Food and Wine

Land of flavours

Alpine charm and Mediterranean flair - this clever contrast between two cultures, present everywhere in South Tyrol, is also apparent in the region’s cuisine. Mediterranean joie de vivre is evident throughout in the sociable aperitif, mouth-watering antipasti and rich coffee, whilst the traditional Alpine fare of dumplings, strudels and noodles warms both the heart and the stomach during those cold days on the slopes. Variety is the spice of life, and South Tyrolean cuisine thrives on its diversity, with its unique blend of Italian, South Tyrolean and Ladin influences resulting in a gourmet offering that has seen the region awarded a staggering 26 Michelin stars for 19 restaurants.

These plaudits are not reserved solely for the food. Each delicious dish is paired with a glass of exquisite South Tyrolean wine, with the region famous throughout the world for its vineyards and wineries. From the rich reds of Schiava and Lagrein to the complex whites of Gewürztraminer, vineyard in the region has a different delight to offer, all linked by the South Tyrolean Wine Road, creating a dream route by foot, bike or car for any wine connoisseur.

Such delights can be found not only in South Tyrol’s star-laden restaurants: from elegant haute cuisine to down-to-earth farmhouse cooking, there is a place to suit everyone’s taste. Alpine huts and roadside inns offer authentic native cuisine and the finest local wines, all served with the warm South Tyrol welcome.

Every year from October to the start of the Advent season, locals and guests take part in one South Tyrol’s most beloved traditions: Törggelen. Törggelen has a long and storied history. Long ago in autumn, South Tyrolean farmers and wine merchants met to sample the young wines. Today, Törggelen unites culinary delights with autumn hikes in the colourful landscape. After hiking through the pr istine nature, guests arrive at traditional Buschenschank farmhouse inns to eat Schlutzkrapfen, dumplings, salted meats and homemade sausages and sauerkraut. This feast is complemented by new wine followed by roasted chestnuts and sweet Krapfen pastries for dessert.

Food worthy of the stars

Despite a population of a mere 500,000, South Tyrol has been awarded a stunning 26 Michelin stars, more than any other region in Italy. Among the exceptional addresses are Chef Norbert Niederkofler’s three-star St. Hubertus and Chef Matteo Mettulio’s two-star La Siriola, both in the Alta Badia valley, and Chef Heinrich Schneider’s Terra restaurant high in the Val Sarentino/Sarntal valley. All offer glorious gourmet meals that display the best of South Tyrol’s unique fusion cuisine. This is owed to the quality of the region’s ingredients as well as to the refinement of their preparation. Perched at 1622 metres, the Terra is Italy’s highest altitude starred restaurant, where Schneider delights the taste buds with sophisticated plates made from wild herbs that he picks himself in the early morning in the mountains surrounding his establishment. Likewise, in the St. Hubertus at Hotel Rosa Alpina, Chef Niederkofler is legendary for his ‘Cook the Mountains’ approach to his food, using only ingredients direct from South Tyrol. Niederkofler is a master of cooking the ingredients he grew up with in innovative ways, such as his spectacular beetroot gnocchi or pine needle infused marshmallow. Both are supplied by Harald Gasser, a young farmer who provides most of the region’s starred chefs with their ingredients. Gasser produces over 500 varieties of vegetables, experimenting with old and rare varieties that few know exist - purple carrots anyone?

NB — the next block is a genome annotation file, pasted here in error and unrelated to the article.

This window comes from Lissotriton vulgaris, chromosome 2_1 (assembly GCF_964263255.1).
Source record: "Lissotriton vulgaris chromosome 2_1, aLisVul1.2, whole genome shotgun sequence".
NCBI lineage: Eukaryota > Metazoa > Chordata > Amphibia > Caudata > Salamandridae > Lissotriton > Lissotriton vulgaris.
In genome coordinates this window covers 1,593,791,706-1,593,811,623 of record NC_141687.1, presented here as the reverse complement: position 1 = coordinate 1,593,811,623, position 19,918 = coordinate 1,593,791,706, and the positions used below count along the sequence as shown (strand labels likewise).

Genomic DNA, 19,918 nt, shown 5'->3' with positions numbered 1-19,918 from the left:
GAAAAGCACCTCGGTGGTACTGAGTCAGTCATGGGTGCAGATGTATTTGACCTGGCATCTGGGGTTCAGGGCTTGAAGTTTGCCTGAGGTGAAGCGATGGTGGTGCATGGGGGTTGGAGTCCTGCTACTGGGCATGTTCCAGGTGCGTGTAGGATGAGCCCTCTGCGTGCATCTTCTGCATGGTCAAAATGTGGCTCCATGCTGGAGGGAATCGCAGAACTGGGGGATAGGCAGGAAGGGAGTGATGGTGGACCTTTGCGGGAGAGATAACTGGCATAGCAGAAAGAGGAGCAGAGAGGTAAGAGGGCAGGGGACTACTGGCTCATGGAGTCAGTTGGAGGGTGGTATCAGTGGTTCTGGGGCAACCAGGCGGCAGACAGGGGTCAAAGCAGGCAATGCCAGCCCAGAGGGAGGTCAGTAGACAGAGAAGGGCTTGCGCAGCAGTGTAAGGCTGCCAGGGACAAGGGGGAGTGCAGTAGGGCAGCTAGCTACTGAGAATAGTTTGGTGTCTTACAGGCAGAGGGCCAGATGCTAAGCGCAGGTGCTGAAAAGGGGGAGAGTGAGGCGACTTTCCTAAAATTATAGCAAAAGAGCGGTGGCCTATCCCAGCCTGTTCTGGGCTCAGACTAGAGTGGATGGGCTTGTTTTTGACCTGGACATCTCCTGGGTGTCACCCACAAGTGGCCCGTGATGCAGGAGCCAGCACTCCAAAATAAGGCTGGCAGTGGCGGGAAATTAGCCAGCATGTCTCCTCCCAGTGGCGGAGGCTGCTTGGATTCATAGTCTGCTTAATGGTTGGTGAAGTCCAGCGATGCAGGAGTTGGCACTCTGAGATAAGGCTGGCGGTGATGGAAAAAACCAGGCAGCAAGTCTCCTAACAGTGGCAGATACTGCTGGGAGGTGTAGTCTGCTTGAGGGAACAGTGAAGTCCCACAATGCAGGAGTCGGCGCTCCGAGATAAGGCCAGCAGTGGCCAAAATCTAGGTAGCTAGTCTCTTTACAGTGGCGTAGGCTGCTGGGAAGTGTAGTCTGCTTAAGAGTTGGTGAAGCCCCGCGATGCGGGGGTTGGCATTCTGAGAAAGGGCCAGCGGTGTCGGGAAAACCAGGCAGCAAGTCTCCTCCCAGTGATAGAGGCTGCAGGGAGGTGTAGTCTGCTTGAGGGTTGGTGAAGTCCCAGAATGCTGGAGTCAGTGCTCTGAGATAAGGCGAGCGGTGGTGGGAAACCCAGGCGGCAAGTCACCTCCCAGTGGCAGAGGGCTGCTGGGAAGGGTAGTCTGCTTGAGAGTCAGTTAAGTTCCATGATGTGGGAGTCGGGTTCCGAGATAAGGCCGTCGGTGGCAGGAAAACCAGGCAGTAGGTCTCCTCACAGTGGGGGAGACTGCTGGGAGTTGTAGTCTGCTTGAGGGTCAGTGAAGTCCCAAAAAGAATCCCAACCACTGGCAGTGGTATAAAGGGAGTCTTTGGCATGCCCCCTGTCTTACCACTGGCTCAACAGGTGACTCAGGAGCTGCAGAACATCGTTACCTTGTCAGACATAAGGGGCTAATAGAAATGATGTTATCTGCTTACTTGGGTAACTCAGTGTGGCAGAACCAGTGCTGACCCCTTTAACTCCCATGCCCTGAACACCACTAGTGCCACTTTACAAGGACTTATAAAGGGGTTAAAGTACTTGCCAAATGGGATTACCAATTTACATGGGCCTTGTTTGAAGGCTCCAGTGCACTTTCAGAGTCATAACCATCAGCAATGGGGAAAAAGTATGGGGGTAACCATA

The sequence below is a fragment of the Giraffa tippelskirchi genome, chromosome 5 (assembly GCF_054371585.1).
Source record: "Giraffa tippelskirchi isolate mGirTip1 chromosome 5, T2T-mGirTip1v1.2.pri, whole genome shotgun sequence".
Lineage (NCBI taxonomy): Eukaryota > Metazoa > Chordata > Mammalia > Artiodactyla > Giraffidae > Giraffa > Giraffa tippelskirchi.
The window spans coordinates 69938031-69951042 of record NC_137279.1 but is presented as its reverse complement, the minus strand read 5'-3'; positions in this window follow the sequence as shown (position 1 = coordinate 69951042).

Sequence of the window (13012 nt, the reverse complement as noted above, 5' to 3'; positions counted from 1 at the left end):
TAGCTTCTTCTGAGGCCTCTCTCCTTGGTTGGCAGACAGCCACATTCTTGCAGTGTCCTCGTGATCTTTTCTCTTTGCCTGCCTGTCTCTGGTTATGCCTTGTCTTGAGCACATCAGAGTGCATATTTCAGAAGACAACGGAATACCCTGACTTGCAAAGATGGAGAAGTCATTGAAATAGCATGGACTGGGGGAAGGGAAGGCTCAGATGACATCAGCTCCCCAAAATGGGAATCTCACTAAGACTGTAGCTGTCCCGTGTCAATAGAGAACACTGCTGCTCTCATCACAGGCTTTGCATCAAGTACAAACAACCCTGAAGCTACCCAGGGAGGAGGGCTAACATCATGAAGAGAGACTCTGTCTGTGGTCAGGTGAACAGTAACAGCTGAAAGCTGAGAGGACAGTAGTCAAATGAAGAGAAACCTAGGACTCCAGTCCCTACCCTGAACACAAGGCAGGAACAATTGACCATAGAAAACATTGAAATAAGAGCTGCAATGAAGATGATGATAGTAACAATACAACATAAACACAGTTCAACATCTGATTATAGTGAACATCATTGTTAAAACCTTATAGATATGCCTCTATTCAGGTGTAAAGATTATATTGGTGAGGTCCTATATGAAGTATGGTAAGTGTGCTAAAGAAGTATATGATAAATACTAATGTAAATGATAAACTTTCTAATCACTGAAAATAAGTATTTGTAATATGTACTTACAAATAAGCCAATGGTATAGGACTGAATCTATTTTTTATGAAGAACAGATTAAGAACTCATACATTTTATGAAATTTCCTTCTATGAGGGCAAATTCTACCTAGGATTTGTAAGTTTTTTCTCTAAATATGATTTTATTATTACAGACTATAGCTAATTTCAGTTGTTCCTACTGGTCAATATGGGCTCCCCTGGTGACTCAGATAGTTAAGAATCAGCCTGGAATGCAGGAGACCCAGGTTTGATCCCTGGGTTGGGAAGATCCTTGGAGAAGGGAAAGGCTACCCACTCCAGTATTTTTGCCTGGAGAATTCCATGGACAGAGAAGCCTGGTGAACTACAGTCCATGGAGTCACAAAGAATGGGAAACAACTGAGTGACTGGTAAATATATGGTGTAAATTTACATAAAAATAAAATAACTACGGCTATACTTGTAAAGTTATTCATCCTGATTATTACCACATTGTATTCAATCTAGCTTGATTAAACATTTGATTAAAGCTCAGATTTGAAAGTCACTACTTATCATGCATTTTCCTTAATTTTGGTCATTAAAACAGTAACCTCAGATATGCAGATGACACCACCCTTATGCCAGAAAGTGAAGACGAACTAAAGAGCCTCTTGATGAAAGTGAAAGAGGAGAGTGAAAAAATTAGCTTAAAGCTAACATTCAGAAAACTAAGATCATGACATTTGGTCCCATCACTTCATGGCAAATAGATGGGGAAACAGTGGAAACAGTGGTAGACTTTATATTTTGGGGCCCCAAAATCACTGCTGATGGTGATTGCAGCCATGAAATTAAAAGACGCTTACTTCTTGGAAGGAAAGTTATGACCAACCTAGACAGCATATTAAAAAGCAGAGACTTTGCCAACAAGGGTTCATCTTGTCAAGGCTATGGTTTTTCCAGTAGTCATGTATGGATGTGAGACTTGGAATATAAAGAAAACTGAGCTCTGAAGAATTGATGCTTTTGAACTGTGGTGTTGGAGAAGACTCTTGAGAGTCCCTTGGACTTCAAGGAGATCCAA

Away from the spotlight there remain a range of restaurants equally worthy of applause. The South Tyrolean Restaurants and Inns initiative is an alliance of 32 restaurants across the region, and fosters local specialities, genuine hospitality and a fine sense of tradition, to ensure a gourmet experience wherever you dine. Traditional farmhouse inns and Alpine lodges are dotted across the mountains and meadows, and offer a range of authentic native     cuisine, from Schlutzkrapfen (pasta pockets) to Kasnocken (cheese dumplings), washed down with exquisite local wines.

A vintage experience

South Tyrol is Italy's smallest wine-producing area (5,300ha), yet it still surprises with the indisputable quality of its wines, which rank among the most awarded at the national level. Every 12th award-winning Italian wine comes from South Tyrol, and impressive feat for a region that represents just 0.7% of national production.  The famous diversity of South Tyrol again plays a factor, with distinct climatic zones and very different soils creating particular microclimates that contribute to the huge number of grape varieties.

The South Tyrolean Wine Road is one of the oldest in the world, with the Via Claudia Augusta allowing traders and pilgrims to bring new knowledge and grape cuttings to the region since Roman times. Today, the road and makes an excellent touring route for the budding connoisseur, with picturesque walks punctuated with delicious breaks savouring wines such as the famous Gewürztraminer of Termeno/Tramin and the rich Schiava and Lagrein grown around Bolzano/Bozen, a renowned wine-growing region since the Middle Ages.

For the ultimate experience for any wine lover, stay in one of South Tyrol’s 29 Vinum Hotels. All managed by wine experts, either wine makers or sommeliers, each is a perfect base to learn about the region’s famous wine culture, and even offer the chance to visit their cellars for tastings! For more information

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